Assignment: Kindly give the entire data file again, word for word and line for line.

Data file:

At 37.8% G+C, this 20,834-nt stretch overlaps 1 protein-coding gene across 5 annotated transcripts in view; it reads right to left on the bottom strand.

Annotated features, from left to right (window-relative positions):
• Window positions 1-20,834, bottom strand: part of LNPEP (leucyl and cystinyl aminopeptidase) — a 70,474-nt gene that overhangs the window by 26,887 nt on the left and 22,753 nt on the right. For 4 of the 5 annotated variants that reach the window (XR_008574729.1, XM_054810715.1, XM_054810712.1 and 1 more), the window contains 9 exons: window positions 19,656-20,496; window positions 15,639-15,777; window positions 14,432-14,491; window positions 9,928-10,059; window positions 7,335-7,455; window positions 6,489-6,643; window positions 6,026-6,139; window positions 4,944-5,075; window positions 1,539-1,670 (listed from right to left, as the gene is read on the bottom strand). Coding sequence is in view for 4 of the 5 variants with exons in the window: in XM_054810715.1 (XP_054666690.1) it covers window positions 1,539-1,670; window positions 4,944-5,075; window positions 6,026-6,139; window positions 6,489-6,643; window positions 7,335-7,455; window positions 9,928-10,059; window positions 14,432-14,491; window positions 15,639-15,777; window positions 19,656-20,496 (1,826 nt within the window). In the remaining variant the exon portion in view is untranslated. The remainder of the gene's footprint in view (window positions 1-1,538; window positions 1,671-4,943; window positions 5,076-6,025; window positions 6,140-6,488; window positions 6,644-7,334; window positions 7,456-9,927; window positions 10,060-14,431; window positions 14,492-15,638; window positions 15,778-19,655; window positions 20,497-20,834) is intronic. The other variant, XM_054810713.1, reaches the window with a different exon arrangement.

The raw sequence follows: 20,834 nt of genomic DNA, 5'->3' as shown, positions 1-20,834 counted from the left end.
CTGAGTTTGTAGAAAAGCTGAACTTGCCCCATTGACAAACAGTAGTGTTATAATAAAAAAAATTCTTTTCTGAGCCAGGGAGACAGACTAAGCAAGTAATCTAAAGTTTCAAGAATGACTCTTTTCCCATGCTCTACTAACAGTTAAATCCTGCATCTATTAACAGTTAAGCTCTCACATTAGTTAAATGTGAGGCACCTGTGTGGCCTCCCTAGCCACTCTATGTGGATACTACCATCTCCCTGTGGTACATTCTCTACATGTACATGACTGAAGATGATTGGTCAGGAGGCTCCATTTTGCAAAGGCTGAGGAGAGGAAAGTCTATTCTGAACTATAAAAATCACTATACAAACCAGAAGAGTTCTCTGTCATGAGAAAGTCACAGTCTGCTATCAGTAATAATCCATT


At 37.8% G+C, this 20,834-nt stretch overlaps 1 protein-coding gene across 5 annotated transcripts in view; it reads right to left on the bottom strand.

Annotated features, from left to right (window-relative positions):
• Window positions 1-20,834, bottom strand: part of LNPEP (leucyl and cystinyl aminopeptidase) — a 70,474-nt gene that overhangs the window by 26,887 nt on the left and 22,753 nt on the right. For 4 of the 5 annotated variants that reach the window (XR_008574729.1, XM_054810715.1, XM_054810712.1 and 1 more), the window contains 9 exons: window positions 19,656-20,496; window positions 15,639-15,777; window positions 14,432-14,491; window positions 9,928-10,059; window positions 7,335-7,455; window positions 6,489-6,643; window positions 6,026-6,139; window positions 4,944-5,075; window positions 1,539-1,670 (listed from right to left, as the gene is read on the bottom strand). Coding sequence is in view for 4 of the 5 variants with exons in the window: in XM_054810715.1 (XP_054666690.1) it covers window positions 1,539-1,670; window positions 4,944-5,075; window positions 6,026-6,139; window positions 6,489-6,643; window positions 7,335-7,455; window positions 9,928-10,059; window positions 14,432-14,491; window positions 15,639-15,777; window positions 19,656-20,496 (1,826 nt within the window). In the remaining variant the exon portion in view is untranslated. The remainder of the gene's footprint in view (window positions 1-1,538; window positions 1,671-4,943; window positions 5,076-6,025; window positions 6,140-6,488; window positions 6,644-7,334; window positions 7,456-9,927; window positions 10,060-14,431; window positions 14,492-15,638; window positions 15,778-19,655; window positions 20,497-20,834) is intronic. The other variant, XM_054810713.1, reaches the window with a different exon arrangement.

The raw sequence follows: 20,834 nt of genomic DNA, 5'->3' as shown, positions 1-20,834 counted from the left end.
CTGAGTTTGTAGAAAAGCTGAACTTGCCCCATTGACAAACAGTAGTGTTATAATAAAAAAAATTCTTTTCTGAGCCAGGGAGACAGACTAAGCAAGTAATCTAAAGTTTCAAGAATGACTCTTTTCCCATGCTCTACTAACAGTTAAATCCTGCATCTATTAACAGTTAAGCTCTCACATTAGTTAAATGTGAGGCACCTGTGTGGCCTCCCTAGCCACTCTATGTGGATACTACCATCTCCCTGTGGTACATTCTCTACATGTACATGACTGAAGATGATTGGTCAGGAGGCTCCATTTTGCAAAGGCTGAGGAGAGGAAAGTCTATTCTGAACTATAAAAATCACTATACAAACCAGAAGAGTTCTCTGTCATGAGAAAGTCACAGTCTGCTATCAGTAATAATCCATT